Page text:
Thursday, December 06, 2012

Serial Killer Israel Keyes Extremist Past Overshadowed by His Trail of Violence and Murder

Serial killer Israel Keyes
While there was certainly no shortage of national media coverage of the Sunday December 2nd suicide of confessed kidnapper and serial killer Israel Keyes in an Alaskan jail cell, few of the stories I've read online devote much analysis or even mention his indoctrination into the white supremacist movement in rural Washington state.

Some might argue that the heinous acts of murder committed by the 34 year-old Keyes (he confessed to 8 murders but the FBI suspects that he's responsible for many more unsolved killings across the United States) are more important than any religious or political beliefs he might have had, but I'm not one of them. Those beliefs are the root of the problem.

The Southern Poverty Law Center's Hatewatch Website offers the most insight into Keyes upbringing in a remote community where anti-Semitic and racist beliefs were the norm. Hatewatch is one of the few Websites that notes that Keyes was a childhood neighbor and close friend who lived just up the road from Chevie and Cheyne Kehoe, two violent white supremacist brothers who garnered world wide media attention in 1997 attention after their shootout with two Ohio State Troopers following a traffic stop was captured on videotape; both were later convicted of the kidnapping, torture and murder of gun dealer William Mueller and his family.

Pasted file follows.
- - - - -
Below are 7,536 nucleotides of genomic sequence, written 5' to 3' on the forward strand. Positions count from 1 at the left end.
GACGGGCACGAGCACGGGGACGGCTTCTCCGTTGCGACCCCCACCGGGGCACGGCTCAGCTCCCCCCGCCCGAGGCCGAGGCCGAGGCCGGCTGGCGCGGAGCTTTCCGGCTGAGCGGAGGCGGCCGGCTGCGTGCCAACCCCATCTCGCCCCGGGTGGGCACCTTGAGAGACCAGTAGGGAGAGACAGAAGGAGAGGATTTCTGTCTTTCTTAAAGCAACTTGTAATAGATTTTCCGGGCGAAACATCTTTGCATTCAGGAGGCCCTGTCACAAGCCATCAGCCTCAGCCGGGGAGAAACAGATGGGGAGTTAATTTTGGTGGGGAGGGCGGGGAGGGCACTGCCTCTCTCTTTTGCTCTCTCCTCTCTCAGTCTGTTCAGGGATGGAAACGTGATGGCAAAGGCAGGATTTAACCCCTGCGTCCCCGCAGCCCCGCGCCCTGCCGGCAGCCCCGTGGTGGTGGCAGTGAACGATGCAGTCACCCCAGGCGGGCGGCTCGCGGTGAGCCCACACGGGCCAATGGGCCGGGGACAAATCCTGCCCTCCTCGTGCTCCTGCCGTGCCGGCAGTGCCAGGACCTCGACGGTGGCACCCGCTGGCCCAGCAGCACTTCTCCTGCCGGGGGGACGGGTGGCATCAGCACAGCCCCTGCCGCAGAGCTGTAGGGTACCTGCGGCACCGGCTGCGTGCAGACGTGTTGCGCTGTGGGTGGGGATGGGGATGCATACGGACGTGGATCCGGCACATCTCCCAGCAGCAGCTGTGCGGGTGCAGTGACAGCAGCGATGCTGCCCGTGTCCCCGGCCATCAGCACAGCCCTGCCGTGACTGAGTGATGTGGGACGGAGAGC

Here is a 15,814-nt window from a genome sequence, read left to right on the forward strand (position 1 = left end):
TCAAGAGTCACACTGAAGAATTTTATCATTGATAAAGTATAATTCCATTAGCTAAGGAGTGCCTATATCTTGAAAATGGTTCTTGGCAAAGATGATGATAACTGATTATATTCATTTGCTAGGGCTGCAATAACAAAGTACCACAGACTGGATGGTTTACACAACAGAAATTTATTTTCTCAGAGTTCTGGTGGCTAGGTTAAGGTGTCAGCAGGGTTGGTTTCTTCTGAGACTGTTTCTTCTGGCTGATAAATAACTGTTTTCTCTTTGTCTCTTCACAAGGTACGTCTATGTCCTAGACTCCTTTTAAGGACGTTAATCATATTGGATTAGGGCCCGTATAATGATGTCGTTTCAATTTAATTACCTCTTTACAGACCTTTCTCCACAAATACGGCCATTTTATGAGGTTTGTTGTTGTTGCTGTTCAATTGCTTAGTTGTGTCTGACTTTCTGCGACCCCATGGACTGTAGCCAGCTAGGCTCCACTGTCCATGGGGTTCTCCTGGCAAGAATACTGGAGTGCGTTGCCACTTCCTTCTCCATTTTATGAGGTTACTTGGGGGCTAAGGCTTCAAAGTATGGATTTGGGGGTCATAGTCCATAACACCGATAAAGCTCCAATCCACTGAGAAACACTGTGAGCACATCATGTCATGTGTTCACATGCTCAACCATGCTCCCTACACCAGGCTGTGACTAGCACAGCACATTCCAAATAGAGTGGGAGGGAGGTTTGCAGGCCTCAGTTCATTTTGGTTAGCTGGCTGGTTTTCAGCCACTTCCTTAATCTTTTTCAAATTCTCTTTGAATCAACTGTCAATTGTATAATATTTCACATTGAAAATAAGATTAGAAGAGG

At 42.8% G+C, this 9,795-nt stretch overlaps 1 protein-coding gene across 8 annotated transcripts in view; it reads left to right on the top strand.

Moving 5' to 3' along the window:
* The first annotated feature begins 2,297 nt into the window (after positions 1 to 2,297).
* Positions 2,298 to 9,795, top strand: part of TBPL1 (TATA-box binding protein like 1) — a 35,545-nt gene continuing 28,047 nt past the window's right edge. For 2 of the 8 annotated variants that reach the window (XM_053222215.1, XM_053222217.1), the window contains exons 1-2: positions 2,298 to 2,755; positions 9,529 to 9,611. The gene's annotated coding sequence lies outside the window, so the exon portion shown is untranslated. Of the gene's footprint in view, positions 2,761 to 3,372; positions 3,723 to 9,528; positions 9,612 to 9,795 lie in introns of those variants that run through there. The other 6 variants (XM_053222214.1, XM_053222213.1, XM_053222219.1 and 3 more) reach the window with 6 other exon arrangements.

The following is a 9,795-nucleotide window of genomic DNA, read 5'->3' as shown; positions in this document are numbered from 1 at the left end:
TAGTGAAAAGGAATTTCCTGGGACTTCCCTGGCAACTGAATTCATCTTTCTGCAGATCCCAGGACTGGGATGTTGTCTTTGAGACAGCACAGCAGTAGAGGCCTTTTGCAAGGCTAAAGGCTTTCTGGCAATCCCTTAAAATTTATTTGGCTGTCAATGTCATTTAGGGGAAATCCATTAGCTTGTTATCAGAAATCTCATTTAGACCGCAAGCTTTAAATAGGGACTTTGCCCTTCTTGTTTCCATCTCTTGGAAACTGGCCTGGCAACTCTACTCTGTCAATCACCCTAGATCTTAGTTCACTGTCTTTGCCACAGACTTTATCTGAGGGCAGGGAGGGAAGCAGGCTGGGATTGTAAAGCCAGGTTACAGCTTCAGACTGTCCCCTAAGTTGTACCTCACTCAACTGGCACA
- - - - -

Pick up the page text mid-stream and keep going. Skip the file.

Personally the mainstream media needs to be shining a brighter spotlight onto the secluded kinds of communities like the one where the Keyes and the Kehoes were raised. According to Hatewatch all three were home-schooled as kids by parents with strong anti-government and supremacist beliefs and attended The Ark; a Christian Identity church that is part of the small but influential nationwide network of followers who's origins stretch back to 19th century Europe.

Keyes violent tendencies were directly nurtured by Christian Identity ideas; and any serious examination of his death must include more public education about the community in which he was raised and the beliefs he was exposed to from an early age.

How many more Israel Keyes and Chevie and Cheyne Kehoes are out there? And how seriously does law enforcement take the threat they represent?

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